When Donald Trump was elected in November 2016, I knew immediately that I needed to do something as an artist and photographer. My work has always focused on the urban/social landscape, but I've generally avoided politics. Trump's election, however, signaled a grave emergency, a threat to democracy and the freedom we take for granted as Americans.
Within days after the election, I drove down to Atlantic City on a hunch that this place, the epitome of Trumpian dystopia, would serve as a metaphor for the overall state of affairs in the United States.
I started by photographing Trump's failed casinos, and then moved to the ravaged neighborhoods adjacent to these architectural behemoths, these internalized money machines. Rather than saving a faded Atlantic City, they have sucked the life blood out of its veins and enriched grifters like Donald Trump. And the reopening of the former Trump Taj Mahal by Hard Rock International changes nothing for Atlantic City in the long term.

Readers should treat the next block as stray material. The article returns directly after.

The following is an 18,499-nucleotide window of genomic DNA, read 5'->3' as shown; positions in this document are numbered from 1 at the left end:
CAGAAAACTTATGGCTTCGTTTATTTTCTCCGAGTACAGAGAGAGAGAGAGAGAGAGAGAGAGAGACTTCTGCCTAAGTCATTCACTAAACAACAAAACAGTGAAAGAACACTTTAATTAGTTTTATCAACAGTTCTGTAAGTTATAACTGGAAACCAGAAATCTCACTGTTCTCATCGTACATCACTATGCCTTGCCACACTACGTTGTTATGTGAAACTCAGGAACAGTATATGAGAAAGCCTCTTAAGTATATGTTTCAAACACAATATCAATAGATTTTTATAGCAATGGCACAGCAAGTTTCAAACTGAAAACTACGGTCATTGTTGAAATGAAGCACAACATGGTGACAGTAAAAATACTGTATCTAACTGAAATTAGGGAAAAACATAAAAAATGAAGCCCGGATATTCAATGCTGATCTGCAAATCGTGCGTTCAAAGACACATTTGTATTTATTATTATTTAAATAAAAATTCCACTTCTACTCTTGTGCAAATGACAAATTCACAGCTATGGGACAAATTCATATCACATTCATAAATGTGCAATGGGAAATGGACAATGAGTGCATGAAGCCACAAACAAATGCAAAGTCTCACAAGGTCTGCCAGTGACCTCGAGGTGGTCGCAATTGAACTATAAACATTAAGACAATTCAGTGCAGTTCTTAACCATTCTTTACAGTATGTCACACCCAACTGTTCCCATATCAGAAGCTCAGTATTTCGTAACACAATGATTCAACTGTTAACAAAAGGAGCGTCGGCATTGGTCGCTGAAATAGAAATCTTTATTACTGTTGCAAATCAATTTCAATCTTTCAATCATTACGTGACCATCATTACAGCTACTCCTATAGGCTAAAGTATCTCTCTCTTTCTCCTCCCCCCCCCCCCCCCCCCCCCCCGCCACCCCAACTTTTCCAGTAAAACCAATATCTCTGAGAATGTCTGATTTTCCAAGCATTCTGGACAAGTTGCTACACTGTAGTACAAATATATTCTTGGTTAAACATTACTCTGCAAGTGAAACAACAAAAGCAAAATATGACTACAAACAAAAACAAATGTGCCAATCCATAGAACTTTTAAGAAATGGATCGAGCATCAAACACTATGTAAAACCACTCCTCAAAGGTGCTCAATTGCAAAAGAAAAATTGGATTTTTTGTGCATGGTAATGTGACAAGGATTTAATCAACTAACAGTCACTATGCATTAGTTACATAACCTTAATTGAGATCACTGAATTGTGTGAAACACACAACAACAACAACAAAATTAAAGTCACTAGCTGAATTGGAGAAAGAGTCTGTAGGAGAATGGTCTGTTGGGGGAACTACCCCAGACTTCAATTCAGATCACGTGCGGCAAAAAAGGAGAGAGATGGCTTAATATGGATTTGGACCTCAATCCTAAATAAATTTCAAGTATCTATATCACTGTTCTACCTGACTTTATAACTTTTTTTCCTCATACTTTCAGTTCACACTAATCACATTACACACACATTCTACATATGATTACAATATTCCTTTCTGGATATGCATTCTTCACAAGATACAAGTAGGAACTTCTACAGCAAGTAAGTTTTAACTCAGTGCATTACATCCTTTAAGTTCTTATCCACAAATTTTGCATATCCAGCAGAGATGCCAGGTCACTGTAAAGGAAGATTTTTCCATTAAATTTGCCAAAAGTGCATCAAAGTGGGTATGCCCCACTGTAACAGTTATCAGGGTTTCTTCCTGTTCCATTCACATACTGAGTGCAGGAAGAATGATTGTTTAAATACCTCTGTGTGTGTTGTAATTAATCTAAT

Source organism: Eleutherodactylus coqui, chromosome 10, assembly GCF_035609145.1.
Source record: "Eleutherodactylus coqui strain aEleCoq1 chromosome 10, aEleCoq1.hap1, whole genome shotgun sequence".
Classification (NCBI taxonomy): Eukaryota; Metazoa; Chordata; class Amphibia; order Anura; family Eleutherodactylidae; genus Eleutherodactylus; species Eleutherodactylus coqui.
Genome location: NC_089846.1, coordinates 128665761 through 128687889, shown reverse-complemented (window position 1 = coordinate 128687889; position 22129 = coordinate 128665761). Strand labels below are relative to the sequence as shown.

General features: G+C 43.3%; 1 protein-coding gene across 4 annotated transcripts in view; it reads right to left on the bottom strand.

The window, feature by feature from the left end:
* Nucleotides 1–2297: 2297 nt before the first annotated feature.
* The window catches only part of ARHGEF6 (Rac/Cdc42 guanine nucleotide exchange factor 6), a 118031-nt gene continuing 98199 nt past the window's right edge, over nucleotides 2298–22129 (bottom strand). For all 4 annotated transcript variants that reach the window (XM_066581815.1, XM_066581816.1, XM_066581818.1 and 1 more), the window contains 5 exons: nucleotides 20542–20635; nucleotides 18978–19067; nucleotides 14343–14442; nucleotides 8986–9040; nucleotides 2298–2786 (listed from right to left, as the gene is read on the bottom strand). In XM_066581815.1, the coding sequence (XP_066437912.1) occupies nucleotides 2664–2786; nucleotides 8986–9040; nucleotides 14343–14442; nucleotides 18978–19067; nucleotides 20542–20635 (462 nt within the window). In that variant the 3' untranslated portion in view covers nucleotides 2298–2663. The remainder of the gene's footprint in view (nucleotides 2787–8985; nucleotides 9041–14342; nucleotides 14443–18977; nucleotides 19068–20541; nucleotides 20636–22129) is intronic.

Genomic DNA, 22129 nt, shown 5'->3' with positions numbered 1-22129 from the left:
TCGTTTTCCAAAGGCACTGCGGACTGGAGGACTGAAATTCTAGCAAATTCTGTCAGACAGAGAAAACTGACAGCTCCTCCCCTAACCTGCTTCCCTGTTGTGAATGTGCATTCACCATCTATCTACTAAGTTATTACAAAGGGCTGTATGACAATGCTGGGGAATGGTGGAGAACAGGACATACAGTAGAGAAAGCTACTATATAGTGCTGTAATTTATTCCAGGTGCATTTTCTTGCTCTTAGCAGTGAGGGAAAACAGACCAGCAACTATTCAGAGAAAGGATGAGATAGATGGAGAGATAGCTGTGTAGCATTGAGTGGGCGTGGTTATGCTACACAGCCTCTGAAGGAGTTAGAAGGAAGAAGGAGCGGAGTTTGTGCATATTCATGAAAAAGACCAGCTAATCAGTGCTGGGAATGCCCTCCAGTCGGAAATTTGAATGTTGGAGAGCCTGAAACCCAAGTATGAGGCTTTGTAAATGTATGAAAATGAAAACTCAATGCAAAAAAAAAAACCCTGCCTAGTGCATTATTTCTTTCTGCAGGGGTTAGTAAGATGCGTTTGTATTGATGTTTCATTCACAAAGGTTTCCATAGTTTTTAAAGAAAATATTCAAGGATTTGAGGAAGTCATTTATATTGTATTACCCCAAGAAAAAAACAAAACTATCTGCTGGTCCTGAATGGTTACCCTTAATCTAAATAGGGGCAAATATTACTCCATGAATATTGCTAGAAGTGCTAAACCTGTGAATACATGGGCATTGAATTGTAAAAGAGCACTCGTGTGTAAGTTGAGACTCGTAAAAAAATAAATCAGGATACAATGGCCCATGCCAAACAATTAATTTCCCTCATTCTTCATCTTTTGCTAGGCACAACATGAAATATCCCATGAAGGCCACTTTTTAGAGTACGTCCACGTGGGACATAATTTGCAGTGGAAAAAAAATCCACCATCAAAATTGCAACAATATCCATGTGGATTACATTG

I am pleased to be working with Circa Press, a distinguished publisher of books on architecture and culture. And I am especially honored that Paul Goldberger, the Pulitzer Prize winning critic, has written the introduction.